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Thirty years of Apple 

In all the April Fool gags, most people have missed that April 1, 2006 marked the 30th anniversary of the founding of Computer. Michael J. Miller took a jaunt down memory lane in his PC Magazine blog, after having covered Apple for its three decades in the computer .
   I’m sure we all have had some contact with one of the world’s iconic . The name itself reflects its founders’ desire for an easy-to-use, friendly , rather than something over-technical.
   I still remember learning on Pluses and the advanced Apple IIe. The Apple IIc, the portable, was one of the best-looking computers around—showing that clever design for smaller computers did not begin at Apple with the .
   I’ve kept the original 1984 brochures for the , plus a few for earlier machines. They truly reflected the Apple principle of . The promised, ‘If you can point, you can use a Macintosh.’ Never mind the price was well beyond what I could afford as a teenager in the 1980s. A subtle saw the use of Apple’s version of the ITC Garamond appear for the first time, suggesting computers were now a part of everyday life. The word Mac began overtaking the word Apple when people referred to their computers. The word began replacing the word typeface, thanks to the Mac. To this day, the 1984 Macintosh is what I visualize first when someone mentions ‘Mac’.
   There were dark times after that when Apple attempted to be a company, putting that ahead of its pioneering spirit. Such moves usually prove fatal to organizations in the long term. The was a little too far ahead of its time as a . But the was just right for who wanted a basic computer in the late 1990s. And the probably beats the the Apple these days in terms of recognition.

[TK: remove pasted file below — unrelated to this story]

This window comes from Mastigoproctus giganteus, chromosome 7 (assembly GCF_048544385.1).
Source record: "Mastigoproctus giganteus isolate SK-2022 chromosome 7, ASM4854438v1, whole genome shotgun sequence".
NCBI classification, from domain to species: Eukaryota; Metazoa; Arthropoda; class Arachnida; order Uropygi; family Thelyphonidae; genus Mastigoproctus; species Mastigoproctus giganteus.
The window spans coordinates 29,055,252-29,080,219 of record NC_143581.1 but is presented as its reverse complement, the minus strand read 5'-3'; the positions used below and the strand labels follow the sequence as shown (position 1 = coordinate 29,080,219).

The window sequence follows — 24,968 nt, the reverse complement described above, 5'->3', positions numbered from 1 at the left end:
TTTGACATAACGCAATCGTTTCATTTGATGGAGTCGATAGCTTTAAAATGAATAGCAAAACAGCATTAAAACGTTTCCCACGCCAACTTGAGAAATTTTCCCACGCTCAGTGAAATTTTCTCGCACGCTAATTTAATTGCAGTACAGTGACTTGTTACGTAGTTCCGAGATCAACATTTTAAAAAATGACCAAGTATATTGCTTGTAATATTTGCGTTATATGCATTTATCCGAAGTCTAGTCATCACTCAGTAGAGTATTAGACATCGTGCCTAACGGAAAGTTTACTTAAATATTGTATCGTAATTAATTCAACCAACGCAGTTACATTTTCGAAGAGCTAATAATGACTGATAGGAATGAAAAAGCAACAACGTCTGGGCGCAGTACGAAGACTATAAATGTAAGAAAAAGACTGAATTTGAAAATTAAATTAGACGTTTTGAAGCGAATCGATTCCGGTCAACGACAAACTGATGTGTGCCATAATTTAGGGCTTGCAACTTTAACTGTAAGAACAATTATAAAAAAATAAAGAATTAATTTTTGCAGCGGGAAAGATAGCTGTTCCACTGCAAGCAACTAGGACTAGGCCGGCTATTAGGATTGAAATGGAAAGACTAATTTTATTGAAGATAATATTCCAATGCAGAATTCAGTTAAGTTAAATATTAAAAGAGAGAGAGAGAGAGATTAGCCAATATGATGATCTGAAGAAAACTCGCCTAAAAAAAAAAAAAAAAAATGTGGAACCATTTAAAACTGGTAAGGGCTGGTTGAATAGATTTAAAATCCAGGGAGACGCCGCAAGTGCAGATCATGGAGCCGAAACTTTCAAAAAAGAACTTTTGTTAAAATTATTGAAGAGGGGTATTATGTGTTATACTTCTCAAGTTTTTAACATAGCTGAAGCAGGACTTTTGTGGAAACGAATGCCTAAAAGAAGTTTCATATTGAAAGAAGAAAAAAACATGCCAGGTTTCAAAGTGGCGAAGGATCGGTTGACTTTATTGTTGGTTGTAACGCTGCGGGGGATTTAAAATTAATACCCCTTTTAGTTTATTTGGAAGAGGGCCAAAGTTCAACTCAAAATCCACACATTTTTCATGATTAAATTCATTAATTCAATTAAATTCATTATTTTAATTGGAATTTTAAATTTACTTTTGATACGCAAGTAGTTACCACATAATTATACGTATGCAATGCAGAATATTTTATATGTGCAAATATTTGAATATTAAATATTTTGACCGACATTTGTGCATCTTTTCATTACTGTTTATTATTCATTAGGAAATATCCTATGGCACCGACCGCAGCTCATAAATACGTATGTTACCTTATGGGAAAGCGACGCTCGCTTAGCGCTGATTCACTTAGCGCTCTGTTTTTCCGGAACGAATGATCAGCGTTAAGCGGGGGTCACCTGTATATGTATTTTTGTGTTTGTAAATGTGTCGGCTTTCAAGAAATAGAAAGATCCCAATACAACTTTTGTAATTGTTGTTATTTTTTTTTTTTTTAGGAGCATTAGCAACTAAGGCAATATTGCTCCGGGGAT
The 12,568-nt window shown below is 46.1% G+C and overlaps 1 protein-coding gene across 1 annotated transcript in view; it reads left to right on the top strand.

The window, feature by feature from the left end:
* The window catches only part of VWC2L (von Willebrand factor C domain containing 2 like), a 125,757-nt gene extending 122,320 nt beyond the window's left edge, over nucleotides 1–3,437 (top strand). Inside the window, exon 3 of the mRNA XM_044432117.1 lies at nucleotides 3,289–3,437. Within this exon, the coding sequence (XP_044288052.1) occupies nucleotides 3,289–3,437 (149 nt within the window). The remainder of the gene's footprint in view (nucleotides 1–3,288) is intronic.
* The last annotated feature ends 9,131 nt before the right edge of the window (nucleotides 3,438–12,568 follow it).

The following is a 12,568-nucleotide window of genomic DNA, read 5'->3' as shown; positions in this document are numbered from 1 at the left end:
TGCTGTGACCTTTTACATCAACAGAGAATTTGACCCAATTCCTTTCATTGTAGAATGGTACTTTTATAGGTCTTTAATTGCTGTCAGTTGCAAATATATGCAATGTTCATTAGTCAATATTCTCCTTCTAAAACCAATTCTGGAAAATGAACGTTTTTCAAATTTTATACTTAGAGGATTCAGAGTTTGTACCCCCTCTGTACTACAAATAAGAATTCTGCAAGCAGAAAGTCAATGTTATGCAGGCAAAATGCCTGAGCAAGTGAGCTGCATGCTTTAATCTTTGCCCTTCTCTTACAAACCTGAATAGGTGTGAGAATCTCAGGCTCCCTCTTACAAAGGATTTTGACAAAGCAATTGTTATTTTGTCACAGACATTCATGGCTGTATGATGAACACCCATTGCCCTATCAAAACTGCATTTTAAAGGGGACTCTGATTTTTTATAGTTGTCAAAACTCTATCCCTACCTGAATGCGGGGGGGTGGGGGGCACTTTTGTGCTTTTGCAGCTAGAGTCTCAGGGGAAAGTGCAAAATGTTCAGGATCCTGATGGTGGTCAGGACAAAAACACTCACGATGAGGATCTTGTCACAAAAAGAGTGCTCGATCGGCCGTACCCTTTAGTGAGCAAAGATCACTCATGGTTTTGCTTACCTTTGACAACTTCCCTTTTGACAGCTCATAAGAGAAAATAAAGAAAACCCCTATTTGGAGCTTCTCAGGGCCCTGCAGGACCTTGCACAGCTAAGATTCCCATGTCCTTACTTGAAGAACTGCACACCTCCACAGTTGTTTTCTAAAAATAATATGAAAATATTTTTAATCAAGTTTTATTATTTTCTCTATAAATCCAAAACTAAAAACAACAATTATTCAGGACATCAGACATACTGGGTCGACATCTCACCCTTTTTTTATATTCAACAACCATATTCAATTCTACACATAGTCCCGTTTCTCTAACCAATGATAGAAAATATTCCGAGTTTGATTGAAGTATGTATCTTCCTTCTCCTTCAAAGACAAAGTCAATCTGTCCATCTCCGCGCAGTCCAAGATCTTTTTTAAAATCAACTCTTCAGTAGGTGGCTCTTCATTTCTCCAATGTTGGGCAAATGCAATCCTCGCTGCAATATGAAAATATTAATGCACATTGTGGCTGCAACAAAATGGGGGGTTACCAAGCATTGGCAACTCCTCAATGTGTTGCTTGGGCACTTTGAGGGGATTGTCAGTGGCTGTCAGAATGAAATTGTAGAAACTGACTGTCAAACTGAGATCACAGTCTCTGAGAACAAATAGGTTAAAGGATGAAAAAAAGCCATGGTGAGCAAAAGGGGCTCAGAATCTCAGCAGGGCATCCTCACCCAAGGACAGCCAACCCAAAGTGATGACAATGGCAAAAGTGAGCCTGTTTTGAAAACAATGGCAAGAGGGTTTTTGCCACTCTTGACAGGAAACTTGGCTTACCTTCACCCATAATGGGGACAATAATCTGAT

Brand-wise, Apple has gone from a company that makes computers to one that comes up with category-busting technology. In fact, that category might not even exist at the time of the product’s launch. It appears Apple’s look at people, not technology, first.
   The spirit has been retained after 30 years, something that can be credited to Apple’s and its commitment to its brand and . It’s in direct contrast to the late 1980s and early 1990s, when the brand was simply used to sell computers, and not unite the team.
   If there’s anything observers can take away from the 30th anniversary of Apple Computer, it’s the notion that being faithful to the , before the , of a company can be better for longevity and .

Del.icio.us tags: Apple | brand | branding
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It's so neat to see you posting about the apple computers, about 10 years ago I worked for one of their branches here in nz and it's where I learned all I have about fixing computers and graphic design. I love apple macs, despite them being so expensive here they really are so easy to use. I miss them!  
You are right about how pricey they are. It’s a shame as I have generally preferred them, too, though I have to say I don’t like OS X as much. Were you dealing with the Power Macs during your time there?  
I worked there for just over a year so the ones I dealt with were colour classics, classics, LCII and LCII - it's going back a while that's for sure.  
I remember them well—they were the benchmark in their day. By comparison, Windows 3·1 sucked.  
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Entries from 2006 to the end of 2009 were done on the Blogger service. As of January 1, 2010, this blog has shifted to a Wordpress installation, with the latest posts here.
   With Blogger ceasing to support FTP publishing on May 1, I have decided to turn these older pages in to an archive, so you will no longer be able to enter comments. However, you can comment on entries posted after January 1, 2010.

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